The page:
However, as you add your own items to this list, consider you own daily actions measured against the two items I've noted above.  Are you more concerned with winning or losing, or do you consider it more important to complete the journey of life treating others the way you would like to have been treated?

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The psychology of winning - and losing

(CBS News, SUNDAY MORNING, 3 February 2013) The phrase "Win some, lose some" will be little consolation for the players and fans of whichever team loses in today's Super Bowl. Just ask somebody who's been there. Our Cover Story is reported by Susan Spencer of 48 Hours:

In football-crazed Buffalo, the Bills are revered . . . and to this day, so is the number 12.

Jim Kelly (whose jersey number is the only one the Bills have retired) proudly wore number 12 for eleven years, winning more than 100 games. Starting in 1990, he did something that no other quarterback in history has ever achieved: He led his team to FOUR straight Super Bowls.

It hasn't happened since, and Kelly said, "It will never happen again. There's no way. To what we did, I'm very proud. I'm proud to say I was quarterback of those teams. It will never happen -- going to Super Bowl four years in a row, that's just, you know, unheard of."

Also unheard of: the excruciating outcome. The Bills LOST every single one of them.

Kelly told Spencer he's hasn't watched any of the replays: "Never have seen a game film of any of the Super Bowls, never watched one."

Why not? "If I went back, I would have to repeat that all over my mind. I'm at ease now, knowing what we accomplished, even though we didn't win 'em. I feel all right with that."

In football and in life, whenever we lose, we try to be stoic, and console ourselves with brave thoughts about lessons learned, about how we played the game. Because, as the saying goes, winning isn't EVERYTHING.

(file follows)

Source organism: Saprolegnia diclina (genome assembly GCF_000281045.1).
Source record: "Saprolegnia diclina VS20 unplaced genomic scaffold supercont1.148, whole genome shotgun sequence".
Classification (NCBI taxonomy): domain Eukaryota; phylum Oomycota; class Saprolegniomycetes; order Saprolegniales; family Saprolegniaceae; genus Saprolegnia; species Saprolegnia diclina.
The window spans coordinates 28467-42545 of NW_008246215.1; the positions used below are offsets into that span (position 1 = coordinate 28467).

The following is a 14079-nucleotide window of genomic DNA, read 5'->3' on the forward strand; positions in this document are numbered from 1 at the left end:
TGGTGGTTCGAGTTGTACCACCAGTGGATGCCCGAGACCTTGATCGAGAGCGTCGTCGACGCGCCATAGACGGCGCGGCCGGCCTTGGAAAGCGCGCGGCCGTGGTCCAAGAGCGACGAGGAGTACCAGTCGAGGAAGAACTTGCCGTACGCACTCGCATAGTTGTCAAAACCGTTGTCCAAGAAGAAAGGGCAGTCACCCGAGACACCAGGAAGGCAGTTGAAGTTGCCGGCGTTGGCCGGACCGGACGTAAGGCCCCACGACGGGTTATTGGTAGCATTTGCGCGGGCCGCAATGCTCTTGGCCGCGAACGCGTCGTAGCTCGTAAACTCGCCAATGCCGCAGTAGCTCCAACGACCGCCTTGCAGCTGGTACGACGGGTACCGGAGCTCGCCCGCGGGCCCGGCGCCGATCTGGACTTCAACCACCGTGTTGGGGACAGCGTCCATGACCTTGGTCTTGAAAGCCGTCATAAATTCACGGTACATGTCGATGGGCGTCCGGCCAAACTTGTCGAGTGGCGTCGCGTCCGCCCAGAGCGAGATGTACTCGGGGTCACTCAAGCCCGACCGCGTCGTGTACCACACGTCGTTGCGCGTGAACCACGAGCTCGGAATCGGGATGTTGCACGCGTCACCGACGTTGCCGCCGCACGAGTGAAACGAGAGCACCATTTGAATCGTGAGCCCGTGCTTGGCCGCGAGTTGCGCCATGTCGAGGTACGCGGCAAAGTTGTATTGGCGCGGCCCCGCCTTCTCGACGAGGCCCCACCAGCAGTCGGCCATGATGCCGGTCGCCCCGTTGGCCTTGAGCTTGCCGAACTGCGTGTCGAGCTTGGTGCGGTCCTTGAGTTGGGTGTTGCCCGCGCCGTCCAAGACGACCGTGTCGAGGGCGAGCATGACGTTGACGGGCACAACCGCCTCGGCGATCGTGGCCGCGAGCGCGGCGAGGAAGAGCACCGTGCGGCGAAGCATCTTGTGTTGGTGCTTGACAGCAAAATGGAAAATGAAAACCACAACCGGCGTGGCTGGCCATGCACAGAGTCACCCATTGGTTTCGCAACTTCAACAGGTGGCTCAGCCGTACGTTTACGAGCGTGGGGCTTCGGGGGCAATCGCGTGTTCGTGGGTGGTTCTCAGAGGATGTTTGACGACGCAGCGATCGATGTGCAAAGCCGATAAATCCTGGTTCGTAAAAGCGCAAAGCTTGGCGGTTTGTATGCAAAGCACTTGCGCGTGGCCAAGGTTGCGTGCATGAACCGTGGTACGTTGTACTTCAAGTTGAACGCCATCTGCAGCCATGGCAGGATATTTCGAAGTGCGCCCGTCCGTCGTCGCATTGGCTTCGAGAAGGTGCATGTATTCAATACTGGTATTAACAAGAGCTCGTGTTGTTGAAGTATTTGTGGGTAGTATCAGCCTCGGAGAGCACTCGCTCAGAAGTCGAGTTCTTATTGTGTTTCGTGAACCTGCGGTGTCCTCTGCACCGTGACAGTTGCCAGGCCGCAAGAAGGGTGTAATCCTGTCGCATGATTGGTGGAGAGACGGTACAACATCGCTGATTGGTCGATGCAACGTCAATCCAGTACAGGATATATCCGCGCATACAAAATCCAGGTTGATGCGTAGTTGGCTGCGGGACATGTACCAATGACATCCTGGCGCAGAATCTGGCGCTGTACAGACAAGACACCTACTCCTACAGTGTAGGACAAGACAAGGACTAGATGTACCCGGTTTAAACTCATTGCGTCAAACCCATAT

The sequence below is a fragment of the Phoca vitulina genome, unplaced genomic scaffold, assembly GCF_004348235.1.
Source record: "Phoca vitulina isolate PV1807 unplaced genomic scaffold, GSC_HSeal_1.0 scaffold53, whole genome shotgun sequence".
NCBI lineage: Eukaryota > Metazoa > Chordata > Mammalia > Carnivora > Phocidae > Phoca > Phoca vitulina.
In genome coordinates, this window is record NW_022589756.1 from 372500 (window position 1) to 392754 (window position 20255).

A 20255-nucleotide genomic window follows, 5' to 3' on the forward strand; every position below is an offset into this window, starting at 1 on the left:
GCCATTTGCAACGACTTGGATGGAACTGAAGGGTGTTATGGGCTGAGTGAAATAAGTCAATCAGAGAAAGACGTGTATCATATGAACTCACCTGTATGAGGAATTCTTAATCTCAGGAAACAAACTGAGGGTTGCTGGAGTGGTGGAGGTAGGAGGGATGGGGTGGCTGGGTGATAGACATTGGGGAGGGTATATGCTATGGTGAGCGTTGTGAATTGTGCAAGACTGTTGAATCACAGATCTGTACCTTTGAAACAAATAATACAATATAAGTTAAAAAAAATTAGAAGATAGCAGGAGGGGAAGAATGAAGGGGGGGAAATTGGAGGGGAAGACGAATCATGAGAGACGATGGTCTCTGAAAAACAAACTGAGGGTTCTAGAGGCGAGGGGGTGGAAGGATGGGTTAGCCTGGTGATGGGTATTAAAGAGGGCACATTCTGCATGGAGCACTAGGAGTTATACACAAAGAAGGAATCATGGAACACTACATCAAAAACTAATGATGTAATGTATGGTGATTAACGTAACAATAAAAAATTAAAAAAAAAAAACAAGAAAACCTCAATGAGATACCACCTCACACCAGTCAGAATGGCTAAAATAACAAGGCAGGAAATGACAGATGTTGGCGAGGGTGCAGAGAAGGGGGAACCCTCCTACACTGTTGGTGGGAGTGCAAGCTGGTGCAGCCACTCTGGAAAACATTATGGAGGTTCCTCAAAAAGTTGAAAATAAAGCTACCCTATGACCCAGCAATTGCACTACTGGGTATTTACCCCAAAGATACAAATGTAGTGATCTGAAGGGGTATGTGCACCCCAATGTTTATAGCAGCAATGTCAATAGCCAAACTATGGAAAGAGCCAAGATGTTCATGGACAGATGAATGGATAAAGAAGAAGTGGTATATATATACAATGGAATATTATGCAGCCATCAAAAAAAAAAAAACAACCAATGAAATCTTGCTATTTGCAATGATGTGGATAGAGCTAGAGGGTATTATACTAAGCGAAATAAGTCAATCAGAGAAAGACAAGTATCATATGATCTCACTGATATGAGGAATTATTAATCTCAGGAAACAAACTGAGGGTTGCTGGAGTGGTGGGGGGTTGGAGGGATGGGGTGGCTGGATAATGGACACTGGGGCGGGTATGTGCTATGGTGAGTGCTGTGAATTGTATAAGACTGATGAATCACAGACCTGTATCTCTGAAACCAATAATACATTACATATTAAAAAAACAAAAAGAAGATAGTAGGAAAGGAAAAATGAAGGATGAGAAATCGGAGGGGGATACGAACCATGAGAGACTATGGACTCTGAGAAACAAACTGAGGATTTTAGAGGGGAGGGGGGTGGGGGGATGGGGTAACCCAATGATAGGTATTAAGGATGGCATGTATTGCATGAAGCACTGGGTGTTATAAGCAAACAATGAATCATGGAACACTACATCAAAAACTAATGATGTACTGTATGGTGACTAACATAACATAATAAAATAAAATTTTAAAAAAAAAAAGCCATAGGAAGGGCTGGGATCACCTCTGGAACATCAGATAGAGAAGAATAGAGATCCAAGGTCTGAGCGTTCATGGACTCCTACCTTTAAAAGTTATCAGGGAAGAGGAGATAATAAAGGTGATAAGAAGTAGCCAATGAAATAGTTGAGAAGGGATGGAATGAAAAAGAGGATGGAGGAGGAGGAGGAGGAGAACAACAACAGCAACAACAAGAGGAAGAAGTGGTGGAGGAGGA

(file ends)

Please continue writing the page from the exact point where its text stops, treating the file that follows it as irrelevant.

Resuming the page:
Fine. Then again, suppose it IS?

According to psychology professor Ian Robertson, of Trinity College in Dublin, "Winning's probably the single most important thing in shaping people's lives."

Robertson has studied winning, and what winning can mean. "All species have hierarchies," he told Spencer. "And your position in that hierarchy will determine your health, your mental function, your mood."

Robertson argues in his book, "The Winner Effect," that the reason it's so much fun to win is largely chemical. "Winning increases testosterone, which in turn increases the chemical messenger dopamine, and that dopamine hits the reward network in the brain, which makes us feel better."

Feel better . . . and, it seems, even live longer.

It turns out Nobel Prize winners outlive the also-brilliant Nobel nominees by roughly two years. Baseball players who make it into the Hall of Fame have a couple of years on players who are turned away.

In Hollywood, it's really Winner Takes All: Academy Award-winners live, on average, four years longer than other actors.

"Think about the difference in billing of a film, Academy Award-winner versus Academy Award-nominee," said Duke University neuroscientist Scott Huettel. "So people who win the awards can command more for their next film. A scientist who wins a Nobel Prize will, of course, be able to be hired by any university in the world."